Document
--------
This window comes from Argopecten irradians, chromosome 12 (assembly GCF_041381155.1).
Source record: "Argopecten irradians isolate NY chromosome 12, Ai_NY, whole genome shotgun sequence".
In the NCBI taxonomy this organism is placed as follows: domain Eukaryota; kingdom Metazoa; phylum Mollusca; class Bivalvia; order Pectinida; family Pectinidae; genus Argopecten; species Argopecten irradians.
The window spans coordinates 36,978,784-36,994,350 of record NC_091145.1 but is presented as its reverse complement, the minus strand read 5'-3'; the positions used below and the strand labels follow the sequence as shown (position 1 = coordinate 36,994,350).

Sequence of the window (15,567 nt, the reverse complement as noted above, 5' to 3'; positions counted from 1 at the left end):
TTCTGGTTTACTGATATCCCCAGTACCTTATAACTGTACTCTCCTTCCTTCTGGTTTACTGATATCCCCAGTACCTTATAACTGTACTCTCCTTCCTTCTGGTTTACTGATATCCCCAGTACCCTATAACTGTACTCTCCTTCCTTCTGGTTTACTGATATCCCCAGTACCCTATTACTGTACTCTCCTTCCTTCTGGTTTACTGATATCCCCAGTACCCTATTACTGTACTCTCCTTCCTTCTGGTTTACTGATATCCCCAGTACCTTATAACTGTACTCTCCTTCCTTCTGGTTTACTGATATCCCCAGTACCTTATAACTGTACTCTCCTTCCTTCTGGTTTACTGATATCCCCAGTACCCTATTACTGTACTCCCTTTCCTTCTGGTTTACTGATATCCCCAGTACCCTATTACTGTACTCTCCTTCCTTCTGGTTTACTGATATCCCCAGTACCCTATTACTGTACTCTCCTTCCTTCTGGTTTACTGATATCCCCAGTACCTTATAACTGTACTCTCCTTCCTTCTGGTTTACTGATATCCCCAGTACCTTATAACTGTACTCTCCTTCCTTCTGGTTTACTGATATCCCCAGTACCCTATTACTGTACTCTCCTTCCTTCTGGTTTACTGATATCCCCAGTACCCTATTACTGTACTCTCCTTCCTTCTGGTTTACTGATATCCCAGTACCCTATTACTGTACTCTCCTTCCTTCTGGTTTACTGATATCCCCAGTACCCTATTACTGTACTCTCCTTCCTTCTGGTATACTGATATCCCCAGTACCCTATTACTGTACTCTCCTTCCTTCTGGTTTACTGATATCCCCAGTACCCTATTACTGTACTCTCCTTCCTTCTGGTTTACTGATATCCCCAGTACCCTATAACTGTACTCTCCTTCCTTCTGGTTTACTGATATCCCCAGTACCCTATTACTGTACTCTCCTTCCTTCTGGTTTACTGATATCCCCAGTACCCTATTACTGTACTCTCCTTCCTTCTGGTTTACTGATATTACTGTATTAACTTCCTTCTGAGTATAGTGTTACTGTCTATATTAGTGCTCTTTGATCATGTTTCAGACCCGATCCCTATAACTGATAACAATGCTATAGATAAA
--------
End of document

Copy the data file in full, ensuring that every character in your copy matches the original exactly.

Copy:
This window comes from Argopecten irradians, chromosome 12 (assembly GCF_041381155.1).
Source record: "Argopecten irradians isolate NY chromosome 12, Ai_NY, whole genome shotgun sequence".
In the NCBI taxonomy this organism is placed as follows: domain Eukaryota; kingdom Metazoa; phylum Mollusca; class Bivalvia; order Pectinida; family Pectinidae; genus Argopecten; species Argopecten irradians.
The window spans coordinates 36,978,784-36,994,350 of record NC_091145.1 but is presented as its reverse complement, the minus strand read 5'-3'; the positions used below and the strand labels follow the sequence as shown (position 1 = coordinate 36,994,350).

Sequence of the window (15,567 nt, the reverse complement as noted above, 5' to 3'; positions counted from 1 at the left end):
TTCTGGTTTACTGATATCCCCAGTACCTTATAACTGTACTCTCCTTCCTTCTGGTTTACTGATATCCCCAGTACCTTATAACTGTACTCTCCTTCCTTCTGGTTTACTGATATCCCCAGTACCCTATAACTGTACTCTCCTTCCTTCTGGTTTACTGATATCCCCAGTACCCTATTACTGTACTCTCCTTCCTTCTGGTTTACTGATATCCCCAGTACCCTATTACTGTACTCTCCTTCCTTCTGGTTTACTGATATCCCCAGTACCTTATAACTGTACTCTCCTTCCTTCTGGTTTACTGATATCCCCAGTACCTTATAACTGTACTCTCCTTCCTTCTGGTTTACTGATATCCCCAGTACCCTATTACTGTACTCCCTTTCCTTCTGGTTTACTGATATCCCCAGTACCCTATTACTGTACTCTCCTTCCTTCTGGTTTACTGATATCCCCAGTACCCTATTACTGTACTCTCCTTCCTTCTGGTTTACTGATATCCCCAGTACCTTATAACTGTACTCTCCTTCCTTCTGGTTTACTGATATCCCCAGTACCTTATAACTGTACTCTCCTTCCTTCTGGTTTACTGATATCCCCAGTACCCTATTACTGTACTCTCCTTCCTTCTGGTTTACTGATATCCCCAGTACCCTATTACTGTACTCTCCTTCCTTCTGGTTTACTGATATCCCAGTACCCTATTACTGTACTCTCCTTCCTTCTGGTTTACTGATATCCCCAGTACCCTATTACTGTACTCTCCTTCCTTCTGGTATACTGATATCCCCAGTACCCTATTACTGTACTCTCCTTCCTTCTGGTTTACTGATATCCCCAGTACCCTATTACTGTACTCTCCTTCCTTCTGGTTTACTGATATCCCCAGTACCCTATAACTGTACTCTCCTTCCTTCTGGTTTACTGATATCCCCAGTACCCTATTACTGTACTCTCCTTCCTTCTGGTTTACTGATATCCCCAGTACCCTATTACTGTACTCTCCTTCCTTCTGGTTTACTGATATTACTGTATTAACTTCCTTCTGAGTATAGTGTTACTGTCTATATTAGTGCTCTTTGATCATGTTTCAGACCCGATCCCTATAACTGATAACAATGCTATAGATAAA